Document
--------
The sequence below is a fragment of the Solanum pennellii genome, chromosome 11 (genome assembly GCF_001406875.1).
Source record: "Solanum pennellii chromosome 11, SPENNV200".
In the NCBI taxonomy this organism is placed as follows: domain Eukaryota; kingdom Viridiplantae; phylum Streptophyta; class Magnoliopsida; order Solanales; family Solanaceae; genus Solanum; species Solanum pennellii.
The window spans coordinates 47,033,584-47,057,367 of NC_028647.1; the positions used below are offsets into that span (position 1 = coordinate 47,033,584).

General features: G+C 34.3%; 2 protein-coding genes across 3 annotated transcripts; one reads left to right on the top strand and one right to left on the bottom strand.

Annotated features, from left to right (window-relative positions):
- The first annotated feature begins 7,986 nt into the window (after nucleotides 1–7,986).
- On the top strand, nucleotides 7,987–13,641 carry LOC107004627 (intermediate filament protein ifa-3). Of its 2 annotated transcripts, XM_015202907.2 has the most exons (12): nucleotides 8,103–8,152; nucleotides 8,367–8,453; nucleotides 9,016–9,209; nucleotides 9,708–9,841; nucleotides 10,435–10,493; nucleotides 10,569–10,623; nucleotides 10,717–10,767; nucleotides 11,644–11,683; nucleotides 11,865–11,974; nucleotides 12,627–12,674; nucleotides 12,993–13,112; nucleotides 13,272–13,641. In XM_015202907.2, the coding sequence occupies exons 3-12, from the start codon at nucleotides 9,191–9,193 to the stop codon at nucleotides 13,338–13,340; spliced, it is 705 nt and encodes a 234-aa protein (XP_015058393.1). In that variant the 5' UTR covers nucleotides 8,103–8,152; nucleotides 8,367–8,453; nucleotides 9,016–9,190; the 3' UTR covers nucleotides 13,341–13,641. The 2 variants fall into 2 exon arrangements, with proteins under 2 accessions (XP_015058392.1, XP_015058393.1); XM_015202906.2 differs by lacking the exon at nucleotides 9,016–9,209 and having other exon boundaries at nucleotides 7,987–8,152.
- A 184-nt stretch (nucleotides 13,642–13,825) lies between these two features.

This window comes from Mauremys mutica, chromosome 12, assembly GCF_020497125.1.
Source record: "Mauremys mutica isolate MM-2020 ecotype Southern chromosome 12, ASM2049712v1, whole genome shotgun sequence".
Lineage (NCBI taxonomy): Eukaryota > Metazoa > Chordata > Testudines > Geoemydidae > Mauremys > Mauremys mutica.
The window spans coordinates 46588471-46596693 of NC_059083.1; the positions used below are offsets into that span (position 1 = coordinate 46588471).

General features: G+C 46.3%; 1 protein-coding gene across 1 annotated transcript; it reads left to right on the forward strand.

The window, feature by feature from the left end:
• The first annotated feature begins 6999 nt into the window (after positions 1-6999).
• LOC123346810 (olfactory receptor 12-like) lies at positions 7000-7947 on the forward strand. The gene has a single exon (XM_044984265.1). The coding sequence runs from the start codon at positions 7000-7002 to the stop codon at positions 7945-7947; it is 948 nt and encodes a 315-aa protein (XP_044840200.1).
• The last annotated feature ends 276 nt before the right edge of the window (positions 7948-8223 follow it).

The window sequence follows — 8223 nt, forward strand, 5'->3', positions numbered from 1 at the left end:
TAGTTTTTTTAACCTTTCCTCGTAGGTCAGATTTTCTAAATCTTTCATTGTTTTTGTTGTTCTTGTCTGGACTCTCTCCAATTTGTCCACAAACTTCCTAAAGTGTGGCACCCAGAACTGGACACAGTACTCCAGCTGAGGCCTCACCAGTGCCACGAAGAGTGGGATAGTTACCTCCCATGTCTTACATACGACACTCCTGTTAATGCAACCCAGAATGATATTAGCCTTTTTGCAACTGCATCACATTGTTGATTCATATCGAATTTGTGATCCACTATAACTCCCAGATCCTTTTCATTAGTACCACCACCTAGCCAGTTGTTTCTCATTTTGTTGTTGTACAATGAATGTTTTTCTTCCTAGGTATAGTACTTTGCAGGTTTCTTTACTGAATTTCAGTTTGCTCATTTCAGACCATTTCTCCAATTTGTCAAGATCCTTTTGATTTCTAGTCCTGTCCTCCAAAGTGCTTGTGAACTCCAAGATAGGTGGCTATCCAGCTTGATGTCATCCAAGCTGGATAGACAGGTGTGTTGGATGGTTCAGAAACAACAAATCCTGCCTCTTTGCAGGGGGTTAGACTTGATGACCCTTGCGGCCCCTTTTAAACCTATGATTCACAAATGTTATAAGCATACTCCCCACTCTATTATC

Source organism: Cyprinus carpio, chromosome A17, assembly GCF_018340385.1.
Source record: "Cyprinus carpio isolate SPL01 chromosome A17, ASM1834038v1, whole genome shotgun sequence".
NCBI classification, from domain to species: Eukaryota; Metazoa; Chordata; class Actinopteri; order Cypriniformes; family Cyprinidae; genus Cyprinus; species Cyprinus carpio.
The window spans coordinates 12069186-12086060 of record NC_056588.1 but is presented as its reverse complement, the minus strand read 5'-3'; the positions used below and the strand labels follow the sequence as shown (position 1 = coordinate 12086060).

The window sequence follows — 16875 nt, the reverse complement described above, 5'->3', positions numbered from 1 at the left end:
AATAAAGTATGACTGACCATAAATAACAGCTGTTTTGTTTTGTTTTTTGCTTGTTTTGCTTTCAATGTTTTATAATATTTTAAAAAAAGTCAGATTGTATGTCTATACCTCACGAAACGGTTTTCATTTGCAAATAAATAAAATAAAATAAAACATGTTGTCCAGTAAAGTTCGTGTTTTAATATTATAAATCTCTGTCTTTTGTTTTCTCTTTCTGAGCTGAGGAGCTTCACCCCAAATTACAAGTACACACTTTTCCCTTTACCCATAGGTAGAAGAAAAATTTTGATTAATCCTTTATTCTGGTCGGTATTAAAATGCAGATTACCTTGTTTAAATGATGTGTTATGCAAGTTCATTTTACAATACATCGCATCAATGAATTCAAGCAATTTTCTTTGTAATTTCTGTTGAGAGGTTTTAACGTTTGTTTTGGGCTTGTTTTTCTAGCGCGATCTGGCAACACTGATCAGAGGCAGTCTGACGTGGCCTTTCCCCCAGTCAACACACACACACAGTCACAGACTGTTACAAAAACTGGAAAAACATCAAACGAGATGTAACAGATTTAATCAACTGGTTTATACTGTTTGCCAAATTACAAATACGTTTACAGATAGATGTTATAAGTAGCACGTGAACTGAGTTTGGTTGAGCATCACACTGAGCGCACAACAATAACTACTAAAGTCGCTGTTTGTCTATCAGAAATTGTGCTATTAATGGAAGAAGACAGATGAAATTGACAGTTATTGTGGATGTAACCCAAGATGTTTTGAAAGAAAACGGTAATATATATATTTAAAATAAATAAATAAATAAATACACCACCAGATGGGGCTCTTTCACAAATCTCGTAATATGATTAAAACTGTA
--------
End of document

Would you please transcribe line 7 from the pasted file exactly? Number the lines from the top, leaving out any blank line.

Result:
- The first annotated feature begins 7,986 nt into the window (after nucleotides 1–7,986).